Bombas’ marketing offers a different lesson. Many of their most successful campaigns take their time, whether that’s a podcast host gushing about the brand or a 3-minute-long YouTube video. These mediums give Bombas the space it needs to talk about the quality of its product and why they chose to make socks in the first place—a message that can’t be summed up in a flashy display ad.

If you’re running a mission-based brand, look for engaging marketing mediums that give you enough time to tell your story. You can always use podcasts, YouTube, and TV ads, like Bombas. Or, for an alternative video-based platform, check out Instagram TV. This relatively new social tool lets brands post long videos (10-minute limit for small accounts, 60-minute limit for large accounts). Consider creating a video series on Instagram TV about your brand’s mission and process for making your products.

In-store: Teach shoppers about your product and mission offline

From 2013 to 2018, Bombas’ annual revenue dramatically leaped from $300K to $102 million. The company had grown to a point where Goldberg and Heath felt comfortable dipping into wholesale. In 2018, Bombas began selling its socks wholesale through Nordstrom and Dick’s Sporting Goods. Today, the brand also sells its socks at Scheels and Athleta stores.

That’s just four companies. With over $100 million in annual revenue, Bombas has probably received offers to sell wholesale from many other businesses. But Bombas is selective when it comes to choosing wholesale partners because they know what an important lead generation opportunity it is.

“We’ve grown the wholesale side of our business slowly, just because we are trying to test and learn how to have success and how to tell our story appropriately,” said Goldberg. Focused on attracting high-value customers, the Bombas team only sells its socks wholesale if they’re able to educate shoppers about their mission and product in-store. The brand curates the wholesale shopping experience by:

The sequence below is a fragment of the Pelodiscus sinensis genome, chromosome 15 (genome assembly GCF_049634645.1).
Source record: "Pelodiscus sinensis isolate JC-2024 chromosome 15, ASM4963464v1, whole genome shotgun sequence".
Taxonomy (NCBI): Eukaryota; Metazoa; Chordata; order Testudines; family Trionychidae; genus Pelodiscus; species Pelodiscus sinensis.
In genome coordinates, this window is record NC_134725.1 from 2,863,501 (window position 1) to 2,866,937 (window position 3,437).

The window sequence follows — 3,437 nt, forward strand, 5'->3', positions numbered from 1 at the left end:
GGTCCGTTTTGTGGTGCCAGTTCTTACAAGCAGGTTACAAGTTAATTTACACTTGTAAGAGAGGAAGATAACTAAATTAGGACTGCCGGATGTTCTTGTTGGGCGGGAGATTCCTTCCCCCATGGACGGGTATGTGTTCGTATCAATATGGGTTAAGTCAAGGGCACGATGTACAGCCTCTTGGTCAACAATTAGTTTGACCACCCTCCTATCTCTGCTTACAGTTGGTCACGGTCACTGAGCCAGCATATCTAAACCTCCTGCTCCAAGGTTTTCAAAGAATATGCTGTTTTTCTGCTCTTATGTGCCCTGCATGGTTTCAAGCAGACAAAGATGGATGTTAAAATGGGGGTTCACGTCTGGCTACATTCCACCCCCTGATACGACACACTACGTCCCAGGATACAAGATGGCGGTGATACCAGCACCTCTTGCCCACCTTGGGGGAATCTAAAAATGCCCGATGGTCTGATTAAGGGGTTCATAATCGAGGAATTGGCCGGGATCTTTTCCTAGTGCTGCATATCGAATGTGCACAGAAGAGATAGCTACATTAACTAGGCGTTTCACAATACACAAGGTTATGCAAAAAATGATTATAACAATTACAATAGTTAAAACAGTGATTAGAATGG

• Training employees at wholesale stores to educate customers about Bombas’ one-to-one model and the quality of their socks.
  • Setting up educational signage and displays about Bombas’ one-to-one model and sock design at wholesale stores. At Scheels, Bombas plays a video about their brand next to their socks display.

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Bombas knows that shoppers at wholesale stores might dismiss their $12 socks without any background on the company. To keep that from happening, the brand goes the extra mile to educate in-store shoppers. After learning about the brand’s product design and the one-to-one model, people are much more likely to find the socks valuable.

Takeaway: Take your brand storytelling offline

As powerful as digital marketing can be, it’s hard to beat interacting with shoppers in person.

Instead of just reading about your brand, in-store shoppers can see the quality of your products first-hand. Plus, if you’ve educated employees about your brand, they can make sure shoppers fully understand your company’s social impact.

So, to attract high-value customers, consider selling your products wholesale with partners that have similar audiences and values to your brand’s. And make sure their shoppers can easily learn about your brand’s mission and products in-store.

If you’re not ready to make a wholesale agreement, another option is to set up a temporary pop-up shop. For just a few days or weeks, you can expose shoppers to your brand in person without making a major financial investment.

Marry your product and mission in your marketing

Shoppers appreciate brands with social causes, but that charity isn’t enough to drive a purchase. They have to believe in your product too—otherwise, they might as well donate to nonprofits directly.

Build their trust in your brand with marketing that’s focused on your product quality and your mission. If you communicate both ideas well (and truly do make high-quality products), shoppers will keep coming back to your brand—not only because they love your products, but because they love how they can make a positive impact with their purchase.

Topics: Ecommerce Brands Ecommerce Marketing